The Rev. Nancy A.G. Vogele ’85 has been a vital member of the Upper Valley religious community for more than a decade, serving as rector of St. Paul’s Episcopal Church in White River Junction, Vt., since 2001.
But at the beginning of January, Vogele came home to Dartmouth as the new director of religious and spiritual life at the William Jewett Tucker Foundation. It was a double homecoming for the Illinois native, who worked for the Tucker Foundation from 1985 to 1987.
“When I was Tucker’s first volunteer coordinator, I thought I had the best job in the world because I had students coming to me who wanted to be of service,” she says. “And I feel like this job is very similar to that one. But instead of just being related to service, it’s meaning, and spirit, and giving students a place to explore that. That really excites me.”
As director of religious and spiritual life, Vogele will coordinate the 25 groups comprising the United Campus Ministers. She’ll also work with Tucker’s multi-faith council, the Rollins Chapel ecumenical worship services, Tucker’s extensive faith and service activities, and more.
The Rev. Richard R. Crocker, the Virginia Rice Kelsey ’61s Dean of the Tucker Foundation, says, “Nancy is a good fit because, in her work to date, she has shown exceptional leadership in the areas of faith and service, a combination that the Tucker Foundation has always embraced. She is uniquely qualified because of her extensive knowledge about Dartmouth and about the needs of the Upper Valley.”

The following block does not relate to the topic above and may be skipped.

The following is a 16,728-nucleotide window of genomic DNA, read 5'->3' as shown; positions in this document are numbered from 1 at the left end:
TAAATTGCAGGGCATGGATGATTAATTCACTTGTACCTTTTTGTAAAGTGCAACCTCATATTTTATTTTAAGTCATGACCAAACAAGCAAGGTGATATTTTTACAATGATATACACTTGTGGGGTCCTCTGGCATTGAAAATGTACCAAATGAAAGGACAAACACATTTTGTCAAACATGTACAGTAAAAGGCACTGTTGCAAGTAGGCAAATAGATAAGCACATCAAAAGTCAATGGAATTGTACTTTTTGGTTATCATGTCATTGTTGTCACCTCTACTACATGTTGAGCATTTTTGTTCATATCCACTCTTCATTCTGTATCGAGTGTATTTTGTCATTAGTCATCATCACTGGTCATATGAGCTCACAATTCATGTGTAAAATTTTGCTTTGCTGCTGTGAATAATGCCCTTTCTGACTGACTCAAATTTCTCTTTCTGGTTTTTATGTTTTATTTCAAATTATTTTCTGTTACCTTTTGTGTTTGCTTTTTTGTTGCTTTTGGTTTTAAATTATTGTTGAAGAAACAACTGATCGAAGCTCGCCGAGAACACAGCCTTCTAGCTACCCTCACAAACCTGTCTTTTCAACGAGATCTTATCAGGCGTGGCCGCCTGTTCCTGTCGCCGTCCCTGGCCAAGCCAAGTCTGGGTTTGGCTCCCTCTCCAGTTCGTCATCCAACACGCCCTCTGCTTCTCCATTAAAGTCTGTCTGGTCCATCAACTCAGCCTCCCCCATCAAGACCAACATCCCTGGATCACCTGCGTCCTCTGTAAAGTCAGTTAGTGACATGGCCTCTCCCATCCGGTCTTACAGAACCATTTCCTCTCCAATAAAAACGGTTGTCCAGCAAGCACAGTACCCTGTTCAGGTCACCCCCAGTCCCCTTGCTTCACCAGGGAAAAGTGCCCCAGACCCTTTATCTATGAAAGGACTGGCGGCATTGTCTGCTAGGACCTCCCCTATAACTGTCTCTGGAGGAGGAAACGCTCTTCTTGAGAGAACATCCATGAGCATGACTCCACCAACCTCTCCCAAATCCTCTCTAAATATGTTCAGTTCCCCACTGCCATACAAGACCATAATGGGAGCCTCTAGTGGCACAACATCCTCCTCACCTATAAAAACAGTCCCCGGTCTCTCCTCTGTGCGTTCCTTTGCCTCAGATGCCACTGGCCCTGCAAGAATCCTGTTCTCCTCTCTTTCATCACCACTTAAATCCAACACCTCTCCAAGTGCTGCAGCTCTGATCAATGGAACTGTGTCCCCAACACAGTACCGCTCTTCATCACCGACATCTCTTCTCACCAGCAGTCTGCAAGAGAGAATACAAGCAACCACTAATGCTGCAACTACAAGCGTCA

Vogele has remained connected to campus over the years by volunteering her time to work with students through Dartmouth’s Office of Pluralism and Leadership (OPAL), serving on the advisory committee for investment responsibility, and giving talks at Tucker, including participating in Tucker Tuesdays. When she learned that this position had opened at Dartmouth, she says, it seemed like the perfect opportunity to “change the setting of my ministry” and be a part of campus conversations that “help foster ethical discussions and ethical decisions so that students have a good basis for that when they graduate.
“The thing I want to do is to develop relationships, with students, faculty, and staff, with anyone who is interested in religion or spirituality, or just meaning, because not everyone uses the words ‘religion’ or ‘spirituality’ any more. The phrase that keeps sticking in my mind is to help raise the level of discourse about matters of spirit and how that supports the everyday challenges of our lives. And I would just love to offer a wide invitation to anybody who wants to have these conversations to please be in touch with me.”
As an undergraduate, Vogele was a double major in French and government and planned to go into the Foreign Service. She worked from 1988-1990 in the Democratic Republic of the Congo as a Volunteer for Mission with the Episcopal Church, and then started a two-year Master of Arts program at Yale Divinity School, focusing on world christianity/missions. But during her first semester, she decided to switch to the three-year Master of Divinity, and ever since has sought to make connections between her religious profession and social justice.
At St. Paul’s Church, Vogele was chair of the Dismantling Racism Commission for the Episcopal Diocese of Vermont, served as an officer for United Valley Interfaith Project, and helped guide St. Paul’s Hurricane Irene recovery efforts, among other outreach efforts.
The White River Junction resident says she is pleased to be “coming home. I think this role is a beautiful fit for my gifts and interests, and I am so honored to have been chosen.”